But every once in a while he gives all of us a little reminder like he does here. The Jewish historian Josephus tells us that Herod endured horrible pain for five days before he died. Yes, Herod died because he didn’t give glory to God. But he also stands as a neon sign to each one of us: “Unless you repent, you too will all perish.”
Another lesson we can learn from this is found in vs. 24: “But the word of God continued to increase and spread.” Herod murdered James at the beginning of chapter 12. He could imprison the messengers all he wanted. But eventually he died, and the Message continued to spread. The enemies of the truth come and go. They strike the Bride over and over. But the word of God continues to increase and spread.
So when you see injustice in the world and the Church being struck, take heart. Our Father really is in charge, and he really does know what he’s doing.
Father God, I trust you. I praise you that all of your enemies will one day be destroyed. But I also thank you that you prefer to destroy your enemies by turning them into your beloved children. I can certainly testify to that.
I’m sorry, but titles are not my strong suit. In fact, when it comes to writing or speaking, they’re usually the weakest part of my presentation. “Honestly, Keith, you couldn’t come up with anything better than a rehash of a title you used two days ago? Really?” Yes, really.
It might surprise you to learn that the main lesson I pull from this is not the miracle, or maybe not. I’ve tried to make the point over and over and over that the miracles we see in the book of Acts are not how he usually works. I’m sorry, it just isn't. As I mentioned yesterday, it’s a statistical fact that of all the Christians throughout history who’ve been imprisoned for their faith, more ended up like James than like Peter. Does he still perform miracles today? Absolutely. Can he still perform miracles today? Absolutely. Does he still perform unambiguous miracles today in the same frequency like he did back in the days of Jesus’ earthly ministry or during the time of the apostles? No, he doesn't.
Having said that, I'm going to seem to turn right around and contradict it, but I don't think so. He's capable of doing whatever he wants. In his providence, however, he usually chooses to work behind the scenes in order to accomplish his plan. When we come to him in prayer, though, we should always come in a spirit of expectation that he's going to either do what we ask or something far far better.
Let me illustrate with a classic story about prayer and expectation. If you’re already heard it, I apologize. A rural community was experiencing a devastating drought. The crops were burning in the fields, the animals were collapsing and dying from thirst, and there seemed nothing anyone could do.
So the pastor of the local church called for a meeting to pray for rain. The congregation gathered in the sanctuary and eagerly awaited the pastor to start the ceremony. He stood in front of the assembly and with a loud voice called for everyone’s attention. His next words shocked them to their core: “All right everyone, I’m calling for this meeting to be canceled!! All of you might as well get out of here right now and go on home! You couldn’t pay me enough to stand in front of you and pray for rain! Why am I doing this? Because not one of you brought an umbrella!!!”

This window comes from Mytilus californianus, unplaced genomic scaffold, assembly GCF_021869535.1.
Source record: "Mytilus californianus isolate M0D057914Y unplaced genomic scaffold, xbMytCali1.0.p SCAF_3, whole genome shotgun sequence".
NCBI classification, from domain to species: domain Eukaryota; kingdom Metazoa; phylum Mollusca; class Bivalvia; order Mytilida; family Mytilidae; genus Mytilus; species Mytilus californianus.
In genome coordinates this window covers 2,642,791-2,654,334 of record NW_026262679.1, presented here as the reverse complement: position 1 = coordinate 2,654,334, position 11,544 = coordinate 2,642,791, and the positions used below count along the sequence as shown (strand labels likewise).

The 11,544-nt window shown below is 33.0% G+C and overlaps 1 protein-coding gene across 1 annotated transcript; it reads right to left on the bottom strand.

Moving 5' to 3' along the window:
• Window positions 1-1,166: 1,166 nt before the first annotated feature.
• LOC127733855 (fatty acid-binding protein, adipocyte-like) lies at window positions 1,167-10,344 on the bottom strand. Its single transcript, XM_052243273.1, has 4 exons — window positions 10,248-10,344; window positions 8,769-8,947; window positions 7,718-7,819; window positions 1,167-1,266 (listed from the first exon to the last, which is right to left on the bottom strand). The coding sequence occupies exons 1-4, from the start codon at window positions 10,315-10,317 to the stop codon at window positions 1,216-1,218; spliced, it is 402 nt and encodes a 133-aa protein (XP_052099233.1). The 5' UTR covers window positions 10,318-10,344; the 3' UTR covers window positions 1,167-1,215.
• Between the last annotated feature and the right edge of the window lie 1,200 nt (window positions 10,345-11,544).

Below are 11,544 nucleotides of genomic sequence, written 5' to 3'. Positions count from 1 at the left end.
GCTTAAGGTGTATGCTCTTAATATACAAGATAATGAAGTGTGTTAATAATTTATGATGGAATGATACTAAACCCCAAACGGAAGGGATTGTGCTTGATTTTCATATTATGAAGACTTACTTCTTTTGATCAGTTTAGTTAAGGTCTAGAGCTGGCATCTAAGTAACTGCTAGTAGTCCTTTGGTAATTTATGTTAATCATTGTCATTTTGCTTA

That’s a great modern illustration of what we see here. Peter was arrested and cast into prison. It didn’t take a rocket scientist to guess the outcome of his upcoming trial before Herod: He undoubtedly faced the same fate as James. But against all hope, an angel came in the middle of the night and transported Peter to freedom. Understandably he wanted to see the rest of the believers and show them the good news. He showed up at the door of Mary (not the mother of Jesus, but probably a relative of Peter's) and knocked.
What happened next actually is pretty funny, but there’s a serious point behind it. The servant girl who answered shut the door in his face and raced back to her siblings who were at that moment likely were praying for Peter’s release. What was their reaction? “It’s his angel!”
This was in line with a Jewish tradition that a person’s “guardian angel” took on a resemblance to the one being protected.
Um, no. It was Peter himself. God had graciously decided to answer their prayers not just in a positive way but in a miraculous way. And they were praying in a half-hearted way that didn’t really believe that the Lord would really do what they were asking.
I think the application is pretty obvious, don’t you? No, he’s not some genie that you get wishes from when you rub his lamp the right way. He’s Almighty God. But when you ask, ask big and expect great things. He's entirely capable of surprising you.
Father God, how often are my prayers small? How often is my vision of you so small and insulting? Enlarge them, please.
We’re going to skip chapter 11 because mostly it’s Peter telling the church at Jerusalem what happened in regards to Cornelius. I’ve beaten the whole “church at Jerusalem was prejudiced against Gentiles” motif to death, so I’ll let it rest for now.
Herod (not the same guy who killed John the Baptist) was on thin ice with Rome. He needed to curry favor with the Jews, so obviously the solution was to crack down on Christians. This leads into a grand miracle and angelic visit as described in the rest of the chapter, and which we’ll look at tomorrow.